Jordan is a strategic partner of the European Union; our closest partner in the region. We want to deepen and to expand our cooperation in the fields of migration and security, where both Jordan and the EU face many common challenges.
Jordan has been showing a true sense of responsibility and commitment to peace, democracy and human rights, playing also a crucial role to ease the repercussions of the conflict and the humanitarian tragedy in Syria. I can only praise the tremendous efforts and generosity of the Jordanian people to welcome refugees.
The European Union will continue to support Jordan by mobilising all possible resources.
Next week I will put forward a new European Agenda on Migration, which will include many concrete actions. Cooperation with key third countries will be a cornerstone of this Agenda. It is essential to tackle the trafficking routes, but also to provide protection in conflict regions and facilitate resettlement.
The EU is already providing substantial humanitarian and development assistance in support of Syrian refugees and host communities.
The humanitarian aid, development assistance and macro-financial support of the EU to Jordan, totals over € 500 million since the start of the Syrian crisis in 2011.
The EU is also showing solidarity in the resettlement efforts. So far, EU Member States have pledged a combined number of over 36.000 places. The Commission will continue to encourage Member States to offer additional resettlement places for Syrians in order to help countries like Jordan to deal with a challenge of such great proportions.
I will also closely follow the progress made in the context of the Regional Development and Protection Program for the Middle East - covering Jordan, Lebanon and Iraq - to provide support to long term capacity building for the authorities.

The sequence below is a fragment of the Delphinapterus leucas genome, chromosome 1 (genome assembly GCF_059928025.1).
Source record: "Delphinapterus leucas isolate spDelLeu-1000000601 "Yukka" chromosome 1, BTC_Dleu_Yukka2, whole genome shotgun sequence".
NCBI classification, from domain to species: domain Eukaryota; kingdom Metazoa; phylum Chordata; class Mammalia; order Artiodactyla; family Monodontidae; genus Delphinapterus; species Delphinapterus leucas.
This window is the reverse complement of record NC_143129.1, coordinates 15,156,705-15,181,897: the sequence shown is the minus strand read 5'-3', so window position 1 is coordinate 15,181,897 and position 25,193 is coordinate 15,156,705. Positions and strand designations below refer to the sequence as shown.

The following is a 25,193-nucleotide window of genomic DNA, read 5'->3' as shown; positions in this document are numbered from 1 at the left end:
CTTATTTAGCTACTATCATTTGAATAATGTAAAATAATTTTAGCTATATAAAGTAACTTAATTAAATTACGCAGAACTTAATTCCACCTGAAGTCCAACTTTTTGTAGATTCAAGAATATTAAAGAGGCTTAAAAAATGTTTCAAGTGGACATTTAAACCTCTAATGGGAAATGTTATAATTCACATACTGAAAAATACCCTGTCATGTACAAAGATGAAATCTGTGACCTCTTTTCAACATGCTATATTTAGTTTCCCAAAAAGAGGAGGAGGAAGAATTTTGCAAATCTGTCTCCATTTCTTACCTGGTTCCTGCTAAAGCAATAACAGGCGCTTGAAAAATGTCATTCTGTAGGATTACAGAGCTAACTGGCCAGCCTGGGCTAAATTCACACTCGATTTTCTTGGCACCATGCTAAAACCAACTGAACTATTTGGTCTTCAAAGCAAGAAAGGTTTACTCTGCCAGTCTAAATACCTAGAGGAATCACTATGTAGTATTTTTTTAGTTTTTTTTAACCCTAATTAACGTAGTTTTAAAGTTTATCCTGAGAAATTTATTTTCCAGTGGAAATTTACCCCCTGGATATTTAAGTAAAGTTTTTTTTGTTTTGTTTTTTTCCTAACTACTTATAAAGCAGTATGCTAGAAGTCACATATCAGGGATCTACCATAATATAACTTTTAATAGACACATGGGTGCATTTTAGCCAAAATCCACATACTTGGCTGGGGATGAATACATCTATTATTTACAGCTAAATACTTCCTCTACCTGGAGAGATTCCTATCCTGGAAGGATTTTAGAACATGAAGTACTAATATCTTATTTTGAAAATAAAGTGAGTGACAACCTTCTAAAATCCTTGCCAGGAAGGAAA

Jordan's readiness to address the issue of migration in a comprehensive manner shows that we share the same understanding on how to approach the phenomenon.
This is also reflected in the Mobility Partnership we signed last October.
We must now ensure its full and effective implementation, with concrete actions and projects that reflect Jordan's interests. For instance, I am confident that we can soon start the negotiations on the Visa Facilitation and Readmission agreements.
Jordan was the first country in the Middle East with whom the EU signed a Mobility Partnership and I hope it can serve as an example for other countries in the region.
Migration and mobility is not the only area where the EU and Jordan share common concerns.
With no immediate perspectives for improvement in Libya and the growing threat of the Islamic State, we need to strengthen our cooperation in the field of security.
Security matters for all of us. To address the phenomenon of foreign terrorist fighters, we need to work together in a more comprehensive way. We have a shared interest in preventing and countering the influx of violent extremists into Syria, Iraq and elsewhere.
The fight against terrorism and radicalisation is a major focus of the new European Agenda on Security, which was put forward last week by the Commission.
It includes concrete actions for the next five years. For instance, to boost our efforts against radicalisation we will set up an EU knowledge hub, building on the work of our Radicalisation Awareness Network. This 'centre of excellence' will strengthen the exchange of experiences among practitioners who are directly engaged in preventing radicalisation and violent extremism at local level. It will also encourage prevention initiatives inside and outside Europe.
I believe that this is one project where we could deepen our cooperation.